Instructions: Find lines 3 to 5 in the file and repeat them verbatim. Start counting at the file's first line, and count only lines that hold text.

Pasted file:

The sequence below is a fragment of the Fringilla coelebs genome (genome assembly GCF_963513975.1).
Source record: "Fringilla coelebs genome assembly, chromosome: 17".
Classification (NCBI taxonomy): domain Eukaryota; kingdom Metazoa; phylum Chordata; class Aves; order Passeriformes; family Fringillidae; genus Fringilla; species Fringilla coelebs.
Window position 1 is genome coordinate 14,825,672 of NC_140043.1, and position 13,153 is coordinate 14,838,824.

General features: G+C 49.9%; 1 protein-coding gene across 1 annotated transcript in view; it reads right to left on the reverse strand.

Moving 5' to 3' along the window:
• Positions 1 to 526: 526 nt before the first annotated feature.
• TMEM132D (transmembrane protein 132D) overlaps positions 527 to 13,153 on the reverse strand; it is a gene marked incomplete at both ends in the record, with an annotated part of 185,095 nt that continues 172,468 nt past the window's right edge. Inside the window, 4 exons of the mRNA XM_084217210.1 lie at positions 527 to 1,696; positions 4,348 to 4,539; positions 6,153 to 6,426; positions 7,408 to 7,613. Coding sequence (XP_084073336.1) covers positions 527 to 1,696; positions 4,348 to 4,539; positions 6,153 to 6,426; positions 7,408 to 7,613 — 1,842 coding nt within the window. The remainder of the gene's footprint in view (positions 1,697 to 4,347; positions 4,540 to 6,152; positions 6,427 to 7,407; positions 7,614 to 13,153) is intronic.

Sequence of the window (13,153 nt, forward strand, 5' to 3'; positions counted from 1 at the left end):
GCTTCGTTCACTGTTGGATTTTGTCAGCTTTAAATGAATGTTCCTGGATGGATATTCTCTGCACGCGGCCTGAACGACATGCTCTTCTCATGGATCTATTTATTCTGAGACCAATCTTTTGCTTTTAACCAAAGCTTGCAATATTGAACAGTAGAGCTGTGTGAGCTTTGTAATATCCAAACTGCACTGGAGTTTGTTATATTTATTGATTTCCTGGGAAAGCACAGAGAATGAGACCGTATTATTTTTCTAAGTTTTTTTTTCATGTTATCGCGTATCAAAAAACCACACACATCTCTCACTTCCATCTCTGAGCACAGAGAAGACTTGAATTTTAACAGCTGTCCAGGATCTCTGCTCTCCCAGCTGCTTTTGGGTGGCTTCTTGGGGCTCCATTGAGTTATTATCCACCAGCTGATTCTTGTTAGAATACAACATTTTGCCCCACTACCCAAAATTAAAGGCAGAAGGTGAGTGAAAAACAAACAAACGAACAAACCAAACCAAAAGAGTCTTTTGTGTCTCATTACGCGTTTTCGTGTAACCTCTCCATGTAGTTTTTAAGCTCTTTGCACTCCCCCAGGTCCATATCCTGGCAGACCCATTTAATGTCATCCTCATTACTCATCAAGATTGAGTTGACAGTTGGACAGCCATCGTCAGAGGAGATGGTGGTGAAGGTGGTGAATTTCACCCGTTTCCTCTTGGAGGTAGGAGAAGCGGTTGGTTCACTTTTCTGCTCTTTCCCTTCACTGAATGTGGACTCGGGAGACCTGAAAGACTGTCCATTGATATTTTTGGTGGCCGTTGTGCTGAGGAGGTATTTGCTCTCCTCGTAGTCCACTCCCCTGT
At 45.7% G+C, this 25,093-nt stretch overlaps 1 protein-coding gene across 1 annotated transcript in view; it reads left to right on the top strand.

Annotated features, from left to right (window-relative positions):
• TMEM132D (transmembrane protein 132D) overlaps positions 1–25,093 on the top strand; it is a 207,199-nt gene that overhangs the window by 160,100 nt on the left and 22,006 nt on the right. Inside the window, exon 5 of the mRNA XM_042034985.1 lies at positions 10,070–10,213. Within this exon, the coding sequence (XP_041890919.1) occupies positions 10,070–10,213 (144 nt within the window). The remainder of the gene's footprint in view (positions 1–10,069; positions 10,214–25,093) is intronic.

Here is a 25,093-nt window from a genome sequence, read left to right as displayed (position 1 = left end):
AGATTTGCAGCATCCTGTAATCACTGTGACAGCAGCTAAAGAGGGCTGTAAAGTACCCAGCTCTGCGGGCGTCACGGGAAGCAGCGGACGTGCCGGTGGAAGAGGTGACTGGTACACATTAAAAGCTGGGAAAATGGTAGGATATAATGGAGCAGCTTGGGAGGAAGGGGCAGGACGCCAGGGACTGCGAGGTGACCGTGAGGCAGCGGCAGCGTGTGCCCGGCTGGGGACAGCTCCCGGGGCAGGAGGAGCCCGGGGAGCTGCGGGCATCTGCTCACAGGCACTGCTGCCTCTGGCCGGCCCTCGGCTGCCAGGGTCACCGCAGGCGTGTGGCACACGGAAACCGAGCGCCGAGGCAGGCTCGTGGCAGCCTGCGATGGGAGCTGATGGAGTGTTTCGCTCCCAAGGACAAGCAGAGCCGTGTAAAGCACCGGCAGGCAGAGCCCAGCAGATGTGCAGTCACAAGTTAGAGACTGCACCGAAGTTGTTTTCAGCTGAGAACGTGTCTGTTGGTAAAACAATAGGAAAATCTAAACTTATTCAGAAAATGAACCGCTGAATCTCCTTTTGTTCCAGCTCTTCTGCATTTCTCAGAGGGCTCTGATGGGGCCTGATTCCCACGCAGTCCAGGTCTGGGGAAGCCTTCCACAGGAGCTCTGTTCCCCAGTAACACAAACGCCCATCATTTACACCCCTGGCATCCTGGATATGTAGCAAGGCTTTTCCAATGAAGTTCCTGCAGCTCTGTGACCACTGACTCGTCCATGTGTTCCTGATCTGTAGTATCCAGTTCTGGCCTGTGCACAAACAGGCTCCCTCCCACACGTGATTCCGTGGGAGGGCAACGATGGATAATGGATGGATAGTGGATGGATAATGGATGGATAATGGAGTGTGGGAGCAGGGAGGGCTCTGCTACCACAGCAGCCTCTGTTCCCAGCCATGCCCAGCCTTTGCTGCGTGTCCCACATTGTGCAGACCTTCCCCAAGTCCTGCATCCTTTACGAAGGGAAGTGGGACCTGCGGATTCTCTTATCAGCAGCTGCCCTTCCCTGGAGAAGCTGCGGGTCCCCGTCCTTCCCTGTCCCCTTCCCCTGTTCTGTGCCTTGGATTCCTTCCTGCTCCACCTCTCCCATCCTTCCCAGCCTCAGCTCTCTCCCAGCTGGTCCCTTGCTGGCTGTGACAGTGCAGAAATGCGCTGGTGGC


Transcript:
Classification (NCBI taxonomy): domain Eukaryota; kingdom Metazoa; phylum Chordata; class Aves; order Passeriformes; family Fringillidae; genus Fringilla; species Fringilla coelebs.
Window position 1 is genome coordinate 14,825,672 of NC_140043.1, and position 13,153 is coordinate 14,838,824.

General features: G+C 49.9%; 1 protein-coding gene across 1 annotated transcript in view; it reads right to left on the reverse strand.